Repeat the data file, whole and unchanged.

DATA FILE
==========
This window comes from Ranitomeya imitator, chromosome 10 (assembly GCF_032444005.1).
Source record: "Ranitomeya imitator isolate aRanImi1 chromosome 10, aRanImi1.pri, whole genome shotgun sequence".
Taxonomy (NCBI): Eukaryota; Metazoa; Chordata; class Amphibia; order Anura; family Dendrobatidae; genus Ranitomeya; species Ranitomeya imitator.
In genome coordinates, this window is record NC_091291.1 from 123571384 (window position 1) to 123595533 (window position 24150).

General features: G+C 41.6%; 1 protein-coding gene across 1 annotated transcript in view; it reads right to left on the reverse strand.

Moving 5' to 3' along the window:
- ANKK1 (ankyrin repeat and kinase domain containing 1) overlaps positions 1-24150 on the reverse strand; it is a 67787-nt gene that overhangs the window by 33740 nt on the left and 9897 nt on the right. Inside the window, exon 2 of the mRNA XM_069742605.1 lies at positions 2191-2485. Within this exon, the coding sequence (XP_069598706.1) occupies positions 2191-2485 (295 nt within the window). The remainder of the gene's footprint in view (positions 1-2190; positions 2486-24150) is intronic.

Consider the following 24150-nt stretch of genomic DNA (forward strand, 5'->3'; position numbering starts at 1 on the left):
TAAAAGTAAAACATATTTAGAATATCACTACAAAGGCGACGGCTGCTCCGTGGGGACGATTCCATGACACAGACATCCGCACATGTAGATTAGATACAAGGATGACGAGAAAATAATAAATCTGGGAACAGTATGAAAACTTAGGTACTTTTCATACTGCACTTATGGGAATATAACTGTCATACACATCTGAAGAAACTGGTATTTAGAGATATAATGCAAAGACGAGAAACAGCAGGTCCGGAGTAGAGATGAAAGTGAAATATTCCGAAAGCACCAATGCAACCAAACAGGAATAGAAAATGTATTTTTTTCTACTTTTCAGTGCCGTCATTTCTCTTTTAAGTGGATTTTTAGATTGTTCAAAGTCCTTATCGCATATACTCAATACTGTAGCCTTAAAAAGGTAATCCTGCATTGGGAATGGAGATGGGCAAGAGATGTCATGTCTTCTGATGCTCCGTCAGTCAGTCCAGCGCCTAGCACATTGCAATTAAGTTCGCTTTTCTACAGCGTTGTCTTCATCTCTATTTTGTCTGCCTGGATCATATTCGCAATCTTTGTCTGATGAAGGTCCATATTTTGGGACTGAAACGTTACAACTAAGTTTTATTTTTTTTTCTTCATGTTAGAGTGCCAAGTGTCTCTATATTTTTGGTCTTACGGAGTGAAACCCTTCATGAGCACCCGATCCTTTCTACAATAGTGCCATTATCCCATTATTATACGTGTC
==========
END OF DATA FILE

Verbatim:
This window comes from Ranitomeya imitator, chromosome 10 (assembly GCF_032444005.1).
Source record: "Ranitomeya imitator isolate aRanImi1 chromosome 10, aRanImi1.pri, whole genome shotgun sequence".
Taxonomy (NCBI): Eukaryota; Metazoa; Chordata; class Amphibia; order Anura; family Dendrobatidae; genus Ranitomeya; species Ranitomeya imitator.
In genome coordinates, this window is record NC_091291.1 from 123571384 (window position 1) to 123595533 (window position 24150).

General features: G+C 41.6%; 1 protein-coding gene across 1 annotated transcript in view; it reads right to left on the reverse strand.

Moving 5' to 3' along the window:
- ANKK1 (ankyrin repeat and kinase domain containing 1) overlaps positions 1-24150 on the reverse strand; it is a 67787-nt gene that overhangs the window by 33740 nt on the left and 9897 nt on the right. Inside the window, exon 2 of the mRNA XM_069742605.1 lies at positions 2191-2485. Within this exon, the coding sequence (XP_069598706.1) occupies positions 2191-2485 (295 nt within the window). The remainder of the gene's footprint in view (positions 1-2190; positions 2486-24150) is intronic.

Consider the following 24150-nt stretch of genomic DNA (forward strand, 5'->3'; position numbering starts at 1 on the left):
TAAAAGTAAAACATATTTAGAATATCACTACAAAGGCGACGGCTGCTCCGTGGGGACGATTCCATGACACAGACATCCGCACATGTAGATTAGATACAAGGATGACGAGAAAATAATAAATCTGGGAACAGTATGAAAACTTAGGTACTTTTCATACTGCACTTATGGGAATATAACTGTCATACACATCTGAAGAAACTGGTATTTAGAGATATAATGCAAAGACGAGAAACAGCAGGTCCGGAGTAGAGATGAAAGTGAAATATTCCGAAAGCACCAATGCAACCAAACAGGAATAGAAAATGTATTTTTTTCTACTTTTCAGTGCCGTCATTTCTCTTTTAAGTGGATTTTTAGATTGTTCAAAGTCCTTATCGCATATACTCAATACTGTAGCCTTAAAAAGGTAATCCTGCATTGGGAATGGAGATGGGCAAGAGATGTCATGTCTTCTGATGCTCCGTCAGTCAGTCCAGCGCCTAGCACATTGCAATTAAGTTCGCTTTTCTACAGCGTTGTCTTCATCTCTATTTTGTCTGCCTGGATCATATTCGCAATCTTTGTCTGATGAAGGTCCATATTTTGGGACTGAAACGTTACAACTAAGTTTTATTTTTTTTTCTTCATGTTAGAGTGCCAAGTGTCTCTATATTTTTGGTCTTACGGAGTGAAACCCTTCATGAGCACCCGATCCTTTCTACAATAGTGCCATTATCCCATTATTATACGTGTC